The fact that I learned so much about this subject and these important works of art and then all I had to do was travel a few hours to see it in person was amazing. It’s a unique experience that you don’t get much in the United States and I think it’s invaluable.

After spending about an hour in the museum, Megan and I went to get more chocolates from the store we went to yesterday (we may have eaten all the ones we had gotten for ourselves and I needed more for my family because I know they wouldn’t want to share). Then we went into another local cafe on our way back to Maria-Theresien-Platz. The waiter was super nice and helped me translate the German menu and I got a Greek salad. Megan got an apple strudel which she said wasn’t as good as yesterday’s.

Once back in the square we napped in the grass for about an hour before meeting the rest of USAC to leave for Budapest. Jan, Dáša, Lukáš, Geiger and his wife, Lenka, all showed up in traditional outfits which they then wore the rest of the day.


Once outside the city, we stopped at a rest stop and Jan cracked open a box of Sacher, a Austrian dessert, that we all had before setting out. On our way to Budapest we stopped at Pannonhalma which is the oldest abbey in Hungary. We got a tour from one of the monks, Father Albin.

While we only got to see three rooms in the monastery: the dining room, the hallway, and the abbey (fun fact about the abbey: the furniture was recently replaced and the designer wanted it to be very straight and square so he put the seats at a 90 degree angle. The monks didn’t like this so they compromised and the seat backs are at a 92 degree angle instead). Father Albin totally made the entire tour worth it. He was so funny and answered any question we had about his life and life as a monk.

Someone asked him what would happen if he ever wanted to leave the monastery and he said that they have little bracelets on their ankles that would explode. He also asked us if we’d ever heard of Pope Francis and said he’s a great guy.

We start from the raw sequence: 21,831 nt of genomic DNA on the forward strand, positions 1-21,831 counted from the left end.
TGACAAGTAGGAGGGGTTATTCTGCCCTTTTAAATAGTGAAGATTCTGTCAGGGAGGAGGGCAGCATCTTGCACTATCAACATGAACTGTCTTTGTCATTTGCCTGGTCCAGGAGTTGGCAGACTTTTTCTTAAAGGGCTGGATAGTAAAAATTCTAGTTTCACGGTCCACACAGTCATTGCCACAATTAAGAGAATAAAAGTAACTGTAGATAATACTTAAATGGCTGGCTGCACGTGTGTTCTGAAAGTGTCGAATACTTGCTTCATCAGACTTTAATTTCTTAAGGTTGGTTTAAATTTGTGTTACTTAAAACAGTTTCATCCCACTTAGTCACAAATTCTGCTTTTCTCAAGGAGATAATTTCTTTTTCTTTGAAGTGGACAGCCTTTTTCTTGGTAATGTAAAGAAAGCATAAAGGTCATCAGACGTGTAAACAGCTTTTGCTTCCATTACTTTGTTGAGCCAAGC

My favorite part about Father Albin was that he loved movies a lot and one of his favorite things to do is go to the theater and get a big thing of popcorn and watch his movies. He told us, after making us swear to not tell his class (he’s a history teacher at the boarding school at the monastery), that his favorite movie is Clueless.

After the tour we continued onto Budapest. We arrived around 8 and after checking in we jumped right into the city and did an Danube Promenade. Essentially a fancily named walk. Jan walked us along the Danube River (which was crazy because I remember learning about the Danube in like seventh grade and freshman year but never thought I’d see it) to dinner.

We had some wine which was very dry but also very good with some soup. While I didn’t sample the non-vegetarian soup, many people claimed that it was incredible. My soup was also really good, there was some type of Hungarian noodle in it which I loved. The same noodles came with my dinner which was some sort of mushroom dish. Lukáš and Alzbeta tried to convince us that the non-vegetarian dish was dog. I’m still not quite sure what the dish was but everyone liked it.

Following food we were led on a walk to and around the castle. The Professor said that they consider tonight a highlight of he tour and I would agree. Seeing the castle and it’s structures lit up over the Danube River where I could look out upon both the Buda side and the Pest side was something I’ll never forget.


See the pictures from today here.